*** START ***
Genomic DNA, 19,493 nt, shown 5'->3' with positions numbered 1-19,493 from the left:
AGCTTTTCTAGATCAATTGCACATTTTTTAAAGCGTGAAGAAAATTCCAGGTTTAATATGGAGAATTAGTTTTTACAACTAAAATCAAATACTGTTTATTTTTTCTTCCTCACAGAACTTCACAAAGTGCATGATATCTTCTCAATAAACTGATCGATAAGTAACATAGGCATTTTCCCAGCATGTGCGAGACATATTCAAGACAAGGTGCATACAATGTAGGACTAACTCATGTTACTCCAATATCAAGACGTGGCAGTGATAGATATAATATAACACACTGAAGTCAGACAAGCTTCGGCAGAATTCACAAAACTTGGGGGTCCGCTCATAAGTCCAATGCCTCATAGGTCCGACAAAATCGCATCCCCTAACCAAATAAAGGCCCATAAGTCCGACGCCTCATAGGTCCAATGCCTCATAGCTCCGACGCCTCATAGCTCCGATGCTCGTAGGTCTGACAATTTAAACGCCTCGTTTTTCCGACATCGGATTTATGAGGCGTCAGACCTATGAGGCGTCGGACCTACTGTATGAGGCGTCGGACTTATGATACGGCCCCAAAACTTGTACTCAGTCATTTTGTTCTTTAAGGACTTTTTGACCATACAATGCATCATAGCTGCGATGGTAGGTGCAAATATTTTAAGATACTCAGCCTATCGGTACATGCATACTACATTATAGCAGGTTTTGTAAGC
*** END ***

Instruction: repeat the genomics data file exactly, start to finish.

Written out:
Genomic DNA, 19,493 nt, shown 5'->3' with positions numbered 1-19,493 from the left:
AGCTTTTCTAGATCAATTGCACATTTTTTAAAGCGTGAAGAAAATTCCAGGTTTAATATGGAGAATTAGTTTTTACAACTAAAATCAAATACTGTTTATTTTTTCTTCCTCACAGAACTTCACAAAGTGCATGATATCTTCTCAATAAACTGATCGATAAGTAACATAGGCATTTTCCCAGCATGTGCGAGACATATTCAAGACAAGGTGCATACAATGTAGGACTAACTCATGTTACTCCAATATCAAGACGTGGCAGTGATAGATATAATATAACACACTGAAGTCAGACAAGCTTCGGCAGAATTCACAAAACTTGGGGGTCCGCTCATAAGTCCAATGCCTCATAGGTCCGACAAAATCGCATCCCCTAACCAAATAAAGGCCCATAAGTCCGACGCCTCATAGGTCCAATGCCTCATAGCTCCGACGCCTCATAGCTCCGATGCTCGTAGGTCTGACAATTTAAACGCCTCGTTTTTCCGACATCGGATTTATGAGGCGTCAGACCTATGAGGCGTCGGACCTACTGTATGAGGCGTCGGACTTATGATACGGCCCCAAAACTTGTACTCAGTCATTTTGTTCTTTAAGGACTTTTTGACCATACAATGCATCATAGCTGCGATGGTAGGTGCAAATATTTTAAGATACTCAGCCTATCGGTACATGCATACTACATTATAGCAGGTTTTGTAAGC